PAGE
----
Friday, March 7, 2014

Raising our Daughters, Raising Ourselves: Emotional Awareness I've Learned from My Daughter

"We tell our girls that their feelings are like horses-- beautiful, spirited horses. But
they are the riders. We tell them that God gave them this horse when they were born, and they will ride it their whole life."

from "Loving the Little Years: Motherhood in the Trenches"
by Rachel Jankovic

The mom's group I am a part of recently started reading  and discussing this short, but profound book, Loving the Little Years. The fifth chapter is entitled Spirited Horses. It's a sweet and simple suggestion of teaching little girls about their emotions by comparing them to a "spirited horse." Beautiful, powerful... but in need of some training and control. Early one morning last week, after some silly sibling squabble over something, my five year old daughter proceeded to slap her brother and then turned to me, with anger and frustration in her beautiful hazel eyes... and said "And you, you shut up!" Sure I was taken aback for a second, because this was the first time she has said this to me, her own mother! In fact, I don't think she's said it to anyone. Thank G-d that my husband had gotten up before me that day, and I had been greeted with hot coffee and fresh pancakes! Another morning, under different circumstances, and perhaps I would have taken this affront personally or gotten angry (which happens frequently), and my response could have been very different. On this morning, however, I calmly told her to go calm down in her room, and that I would be in soon to talk to her. With this little book in hand, I went into my daughter's room, because I knew it was time. Fighting back tears (because we mothers are still riding this horse too!), I read her the story about the spirited horses, and why she had to learn to control her emotions. So...yeah, I could not have discovered this book at a better time than the present

I've been a mother for five (loooong) years, and I've found that parenting is "a lot of on-the-job failure and correction. Repenting and forgiving. Laughing. Lots and lots of laughing"...(at yourself, that is) as Jankovic says it is. I had taught my daughter about emotions in Pre-K, and we made some cute "emotional eggs" and everything, but now I am witnessing such complex emotions in her little self, and she (and sometimes I) have no idea what to do with them. It can be scary. That's why I'm so grateful for this mom, (mother of four daughters) and how she can help me (mother of one daughter.) Without the emotional outbursts my daughter has been experiencing lately, I wouldn't have been driven to research for this post.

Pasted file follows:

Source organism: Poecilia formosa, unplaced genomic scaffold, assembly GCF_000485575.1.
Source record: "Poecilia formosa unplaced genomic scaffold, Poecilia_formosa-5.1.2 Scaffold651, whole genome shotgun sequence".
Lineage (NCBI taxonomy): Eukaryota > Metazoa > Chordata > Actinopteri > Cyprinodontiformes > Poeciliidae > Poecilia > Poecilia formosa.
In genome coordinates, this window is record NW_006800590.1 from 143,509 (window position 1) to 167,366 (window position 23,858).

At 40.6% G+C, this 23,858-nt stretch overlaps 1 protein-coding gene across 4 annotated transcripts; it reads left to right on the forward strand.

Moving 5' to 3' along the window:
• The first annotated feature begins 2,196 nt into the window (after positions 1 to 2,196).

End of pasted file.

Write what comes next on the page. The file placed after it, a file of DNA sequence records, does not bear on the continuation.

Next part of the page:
I see her frustration. I hear her whining. I have experienced her moodiness. I've been angry with her for her behavior.
But now, perhaps for the first time, I feel her pain and want to help her. 

I think sometimes we, as mothers, are expected to know how to deal with little girls and all their "issues," because we were once little girls ourselves. I have found that raising a daughter actually shows me everything I don't know about little girls (or myself), and has motivated me to get to know myself better, so I can help her know who she is. I don't even remember what I was like at age 5, besides really quiet and shy. I was a tomboy, the only girl in the family, had two (much) older brothers, my father was a former drill instructor in the Marines, and my mother was pretty quiet, too. Sounds like the ideal family to raise an expert in expressing emotions, doesn't it?

Yeah, not even close.

I'm still quiet, and an introvert through and through, but I'm pretty confident that I know who I am. But I'm thirty-two. She's five. One thing I think that everyone recalls from their childhood and adolescence is that it took years and years to discover who you really are. We all go through those awkward stages to find ourselves. Now, after all that, we must help our children through them. At times, it feels like the blind are leading the blind. The good thing about mothers, however, is their willingness, even eagerness, to learn from other mothers. We yearn to experience motherhood, we learn from the good and the bad, we try suggestions as easily as we give them out, and we share stories with other mothers... every.chance.we.get. It never gets old, and there are always new things to share.

That's why there are "mom's groups" in the first place!
That is why I blog. 
To share, to encourage, to connect...